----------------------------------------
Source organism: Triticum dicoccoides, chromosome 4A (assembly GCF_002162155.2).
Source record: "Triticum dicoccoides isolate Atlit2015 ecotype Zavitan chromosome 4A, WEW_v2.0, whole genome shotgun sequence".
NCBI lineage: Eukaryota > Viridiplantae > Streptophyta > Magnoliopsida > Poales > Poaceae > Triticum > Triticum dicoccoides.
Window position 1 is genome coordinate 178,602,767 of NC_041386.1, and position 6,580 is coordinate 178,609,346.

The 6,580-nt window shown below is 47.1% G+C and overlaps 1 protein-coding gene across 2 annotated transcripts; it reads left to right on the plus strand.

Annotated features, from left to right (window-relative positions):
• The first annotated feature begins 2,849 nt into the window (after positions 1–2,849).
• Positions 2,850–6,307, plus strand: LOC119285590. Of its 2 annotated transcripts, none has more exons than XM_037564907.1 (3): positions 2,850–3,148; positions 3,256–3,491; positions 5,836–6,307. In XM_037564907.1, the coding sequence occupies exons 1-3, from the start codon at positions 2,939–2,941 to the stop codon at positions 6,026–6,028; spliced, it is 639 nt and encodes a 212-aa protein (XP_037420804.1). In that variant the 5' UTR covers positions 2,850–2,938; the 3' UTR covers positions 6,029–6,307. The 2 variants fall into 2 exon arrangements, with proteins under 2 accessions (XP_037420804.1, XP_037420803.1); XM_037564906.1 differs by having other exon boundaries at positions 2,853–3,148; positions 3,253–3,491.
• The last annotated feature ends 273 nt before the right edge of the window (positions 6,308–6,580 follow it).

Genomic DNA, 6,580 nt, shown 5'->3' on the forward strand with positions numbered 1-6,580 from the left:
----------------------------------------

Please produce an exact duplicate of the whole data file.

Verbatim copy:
Source organism: Triticum dicoccoides, chromosome 4A (assembly GCF_002162155.2).
Source record: "Triticum dicoccoides isolate Atlit2015 ecotype Zavitan chromosome 4A, WEW_v2.0, whole genome shotgun sequence".
NCBI lineage: Eukaryota > Viridiplantae > Streptophyta > Magnoliopsida > Poales > Poaceae > Triticum > Triticum dicoccoides.
Window position 1 is genome coordinate 178,602,767 of NC_041386.1, and position 6,580 is coordinate 178,609,346.

The 6,580-nt window shown below is 47.1% G+C and overlaps 1 protein-coding gene across 2 annotated transcripts; it reads left to right on the plus strand.

Annotated features, from left to right (window-relative positions):
• The first annotated feature begins 2,849 nt into the window (after positions 1–2,849).
• Positions 2,850–6,307, plus strand: LOC119285590. Of its 2 annotated transcripts, none has more exons than XM_037564907.1 (3): positions 2,850–3,148; positions 3,256–3,491; positions 5,836–6,307. In XM_037564907.1, the coding sequence occupies exons 1-3, from the start codon at positions 2,939–2,941 to the stop codon at positions 6,026–6,028; spliced, it is 639 nt and encodes a 212-aa protein (XP_037420804.1). In that variant the 5' UTR covers positions 2,850–2,938; the 3' UTR covers positions 6,029–6,307. The 2 variants fall into 2 exon arrangements, with proteins under 2 accessions (XP_037420804.1, XP_037420803.1); XM_037564906.1 differs by having other exon boundaries at positions 2,853–3,148; positions 3,253–3,491.
• The last annotated feature ends 273 nt before the right edge of the window (positions 6,308–6,580 follow it).

Genomic DNA, 6,580 nt, shown 5'->3' on the forward strand with positions numbered 1-6,580 from the left: